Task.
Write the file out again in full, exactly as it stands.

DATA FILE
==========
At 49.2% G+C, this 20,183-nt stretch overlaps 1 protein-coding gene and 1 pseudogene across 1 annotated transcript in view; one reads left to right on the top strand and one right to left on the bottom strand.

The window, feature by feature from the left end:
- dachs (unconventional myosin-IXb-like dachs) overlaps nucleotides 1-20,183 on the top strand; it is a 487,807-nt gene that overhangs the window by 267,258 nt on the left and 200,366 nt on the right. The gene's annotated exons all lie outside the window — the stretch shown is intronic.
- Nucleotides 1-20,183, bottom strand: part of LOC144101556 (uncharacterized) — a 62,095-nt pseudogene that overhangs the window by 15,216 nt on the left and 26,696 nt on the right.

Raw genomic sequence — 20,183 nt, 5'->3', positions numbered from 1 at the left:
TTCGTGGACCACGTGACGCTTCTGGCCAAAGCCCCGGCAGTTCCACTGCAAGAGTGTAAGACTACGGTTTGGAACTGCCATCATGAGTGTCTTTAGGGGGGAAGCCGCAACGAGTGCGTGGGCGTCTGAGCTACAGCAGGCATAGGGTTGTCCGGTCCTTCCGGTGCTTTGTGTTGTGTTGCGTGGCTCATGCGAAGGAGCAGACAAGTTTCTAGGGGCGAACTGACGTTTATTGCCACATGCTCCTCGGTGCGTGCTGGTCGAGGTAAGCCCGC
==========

At 49.2% G+C, this 20,183-nt stretch overlaps 1 protein-coding gene and 1 pseudogene across 1 annotated transcript in view; one reads left to right on the top strand and one right to left on the bottom strand.

The window, feature by feature from the left end:
- dachs (unconventional myosin-IXb-like dachs) overlaps nucleotides 1-20,183 on the top strand; it is a 487,807-nt gene that overhangs the window by 267,258 nt on the left and 200,366 nt on the right. The gene's annotated exons all lie outside the window — the stretch shown is intronic.
- Nucleotides 1-20,183, bottom strand: part of LOC144101556 (uncharacterized) — a 62,095-nt pseudogene that overhangs the window by 15,216 nt on the left and 26,696 nt on the right.

Raw genomic sequence — 20,183 nt, 5'->3', positions numbered from 1 at the left:
TTCGTGGACCACGTGACGCTTCTGGCCAAAGCCCCGGCAGTTCCACTGCAAGAGTGTAAGACTACGGTTTGGAACTGCCATCATGAGTGTCTTTAGGGGGGAAGCCGCAACGAGTGCGTGGGCGTCTGAGCTACAGCAGGCATAGGGTTGTCCGGTCCTTCCGGTGCTTTGTGTTGTGTTGCGTGGCTCATGCGAAGGAGCAGACAAGTTTCTAGGGGCGAACTGACGTTTATTGCCACATGCTCCTCGGTGCGTGCTGGTCGAGGTAAGCCCGC